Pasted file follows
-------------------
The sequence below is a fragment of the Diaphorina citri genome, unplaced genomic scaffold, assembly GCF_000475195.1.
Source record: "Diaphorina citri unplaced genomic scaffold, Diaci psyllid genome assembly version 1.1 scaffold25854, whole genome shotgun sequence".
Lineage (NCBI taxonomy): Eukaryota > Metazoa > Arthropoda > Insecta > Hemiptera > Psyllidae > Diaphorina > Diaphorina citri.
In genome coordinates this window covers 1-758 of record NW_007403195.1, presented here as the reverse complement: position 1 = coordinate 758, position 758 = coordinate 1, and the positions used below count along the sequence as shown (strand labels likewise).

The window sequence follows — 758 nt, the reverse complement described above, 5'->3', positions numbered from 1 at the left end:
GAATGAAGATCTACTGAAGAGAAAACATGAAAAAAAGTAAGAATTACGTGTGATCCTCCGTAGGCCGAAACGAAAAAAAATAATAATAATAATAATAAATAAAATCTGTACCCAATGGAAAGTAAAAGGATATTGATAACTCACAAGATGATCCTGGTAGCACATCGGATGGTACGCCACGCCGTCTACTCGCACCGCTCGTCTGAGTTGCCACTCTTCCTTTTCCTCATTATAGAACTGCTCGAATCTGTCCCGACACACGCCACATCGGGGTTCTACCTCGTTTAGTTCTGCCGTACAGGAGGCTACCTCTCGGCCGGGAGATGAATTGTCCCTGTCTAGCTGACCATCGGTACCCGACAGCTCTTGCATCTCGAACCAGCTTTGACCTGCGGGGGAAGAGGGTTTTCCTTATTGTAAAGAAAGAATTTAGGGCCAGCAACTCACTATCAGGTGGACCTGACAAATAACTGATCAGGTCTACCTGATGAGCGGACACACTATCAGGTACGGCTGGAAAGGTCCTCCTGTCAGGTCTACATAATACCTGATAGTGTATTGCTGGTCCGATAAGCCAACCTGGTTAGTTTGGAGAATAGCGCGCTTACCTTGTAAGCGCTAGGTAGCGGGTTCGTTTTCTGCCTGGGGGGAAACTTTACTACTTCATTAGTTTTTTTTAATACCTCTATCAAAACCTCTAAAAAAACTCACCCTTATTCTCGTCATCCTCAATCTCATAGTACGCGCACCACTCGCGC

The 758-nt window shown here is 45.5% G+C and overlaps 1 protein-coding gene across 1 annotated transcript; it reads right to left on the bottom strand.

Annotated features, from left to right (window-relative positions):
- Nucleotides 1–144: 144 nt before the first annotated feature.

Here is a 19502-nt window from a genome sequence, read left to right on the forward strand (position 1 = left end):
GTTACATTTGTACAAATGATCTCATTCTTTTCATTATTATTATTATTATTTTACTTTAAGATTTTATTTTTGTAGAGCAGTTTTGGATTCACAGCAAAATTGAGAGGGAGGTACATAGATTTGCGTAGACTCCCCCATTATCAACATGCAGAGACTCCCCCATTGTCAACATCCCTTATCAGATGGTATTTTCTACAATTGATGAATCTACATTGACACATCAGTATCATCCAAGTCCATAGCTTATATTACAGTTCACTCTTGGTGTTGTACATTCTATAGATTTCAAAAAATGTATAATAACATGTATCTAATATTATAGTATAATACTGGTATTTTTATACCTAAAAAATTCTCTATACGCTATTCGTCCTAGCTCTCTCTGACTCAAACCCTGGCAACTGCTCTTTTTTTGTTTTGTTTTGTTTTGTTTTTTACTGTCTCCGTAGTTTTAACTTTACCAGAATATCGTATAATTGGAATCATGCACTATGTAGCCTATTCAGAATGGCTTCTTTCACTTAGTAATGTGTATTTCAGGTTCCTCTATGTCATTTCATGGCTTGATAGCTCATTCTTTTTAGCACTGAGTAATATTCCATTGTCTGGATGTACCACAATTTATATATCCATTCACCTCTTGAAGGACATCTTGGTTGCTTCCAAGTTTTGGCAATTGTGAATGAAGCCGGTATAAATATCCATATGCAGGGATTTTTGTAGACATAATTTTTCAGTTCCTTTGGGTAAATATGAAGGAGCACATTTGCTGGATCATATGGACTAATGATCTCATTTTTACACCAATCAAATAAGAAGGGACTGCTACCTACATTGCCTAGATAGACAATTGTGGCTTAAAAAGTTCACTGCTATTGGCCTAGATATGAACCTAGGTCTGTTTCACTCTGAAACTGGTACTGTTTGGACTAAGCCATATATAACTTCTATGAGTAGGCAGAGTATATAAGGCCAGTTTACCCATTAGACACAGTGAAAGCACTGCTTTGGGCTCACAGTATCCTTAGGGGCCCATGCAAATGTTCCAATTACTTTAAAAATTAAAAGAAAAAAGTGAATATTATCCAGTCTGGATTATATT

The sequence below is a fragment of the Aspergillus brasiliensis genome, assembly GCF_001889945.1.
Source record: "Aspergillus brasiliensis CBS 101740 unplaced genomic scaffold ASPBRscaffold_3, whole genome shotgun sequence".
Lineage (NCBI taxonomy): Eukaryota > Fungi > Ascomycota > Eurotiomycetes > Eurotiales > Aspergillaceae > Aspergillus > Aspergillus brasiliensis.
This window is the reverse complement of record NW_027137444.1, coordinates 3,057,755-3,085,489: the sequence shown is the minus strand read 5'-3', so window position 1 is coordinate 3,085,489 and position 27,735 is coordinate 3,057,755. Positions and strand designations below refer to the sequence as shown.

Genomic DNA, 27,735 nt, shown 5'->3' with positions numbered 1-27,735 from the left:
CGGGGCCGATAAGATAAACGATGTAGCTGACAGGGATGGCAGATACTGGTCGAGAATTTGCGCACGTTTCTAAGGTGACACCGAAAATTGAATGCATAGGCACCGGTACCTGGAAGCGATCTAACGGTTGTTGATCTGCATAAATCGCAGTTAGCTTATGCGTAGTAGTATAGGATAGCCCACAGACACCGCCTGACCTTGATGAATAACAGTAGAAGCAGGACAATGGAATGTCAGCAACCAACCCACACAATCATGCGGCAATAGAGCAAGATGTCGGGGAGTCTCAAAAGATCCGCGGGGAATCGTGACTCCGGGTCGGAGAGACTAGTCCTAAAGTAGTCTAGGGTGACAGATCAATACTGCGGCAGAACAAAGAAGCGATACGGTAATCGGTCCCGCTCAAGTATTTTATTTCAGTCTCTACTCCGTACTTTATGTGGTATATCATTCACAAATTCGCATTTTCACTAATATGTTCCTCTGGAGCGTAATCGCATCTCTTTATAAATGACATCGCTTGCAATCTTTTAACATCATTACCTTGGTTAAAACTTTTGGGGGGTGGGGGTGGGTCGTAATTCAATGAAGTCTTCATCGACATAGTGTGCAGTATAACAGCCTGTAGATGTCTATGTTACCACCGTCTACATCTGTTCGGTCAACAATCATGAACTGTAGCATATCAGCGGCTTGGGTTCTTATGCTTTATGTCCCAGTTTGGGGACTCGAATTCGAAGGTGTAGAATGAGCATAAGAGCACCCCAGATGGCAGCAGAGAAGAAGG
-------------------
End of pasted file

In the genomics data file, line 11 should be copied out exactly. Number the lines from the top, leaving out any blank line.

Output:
GTTACATTTGTACAAATGATCTCATTCTTTTCATTATTATTATTATTATTTTACTTTAAGATTTTATTTTTGTAGAGCAGTTTTGGATTCACAGCAAAATTGAGAGGGAGGTACATAGATTTGCGTAGACTCCCCCATTATCAACATGCAGAGACTCCCCCATTGTCAACATCCCTTATCAGATGGTATTTTCTACAATTGATGAATCTACATTGACACATCAGTATCATCCAAGTCCATAGCTTATATTACAGTTCACTCTTGGTGTTGTACATTCTATAGATTTCAAAAAATGTATAATAACATGTATCTAATATTATAGTATAATACTGGTATTTTTATACCTAAAAAATTCTCTATACGCTATTCGTCCTAGCTCTCTCTGACTCAAACCCTGGCAACTGCTCTTTTTTTGTTTTGTTTTGTTTTGTTTTTTACTGTCTCCGTAGTTTTAACTTTACCAGAATATCGTATAATTGGAATCATGCACTATGTAGCCTATTCAGAATGGCTTCTTTCACTTAGTAATGTGTATTTCAGGTTCCTCTATGTCATTTCATGGCTTGATAGCTCATTCTTTTTAGCACTGAGTAATATTCCATTGTCTGGATGTACCACAATTTATATATCCATTCACCTCTTGAAGGACATCTTGGTTGCTTCCAAGTTTTGGCAATTGTGAATGAAGCCGGTATAAATATCCATATGCAGGGATTTTTGTAGACATAATTTTTCAGTTCCTTTGGGTAAATATGAAGGAGCACATTTGCTGGATCATATGGACTAATGATCTCATTTTTACACCAATCAAATAAGAAGGGACTGCTACCTACATTGCCTAGATAGACAATTGTGGCTTAAAAAGTTCACTGCTATTGGCCTAGATATGAACCTAGGTCTGTTTCACTCTGAAACTGGTACTGTTTGGACTAAGCCATATATAACTTCTATGAGTAGGCAGAGTATATAAGGCCAGTTTACCCATTAGACACAGTGAAAGCACTGCTTTGGGCTCACAGTATCCTTAGGGGCCCATGCAAATGTTCCAATTACTTTAAAAATTAAAAGAAAAAAGTGAATATTATCCAGTCTGGATTATATT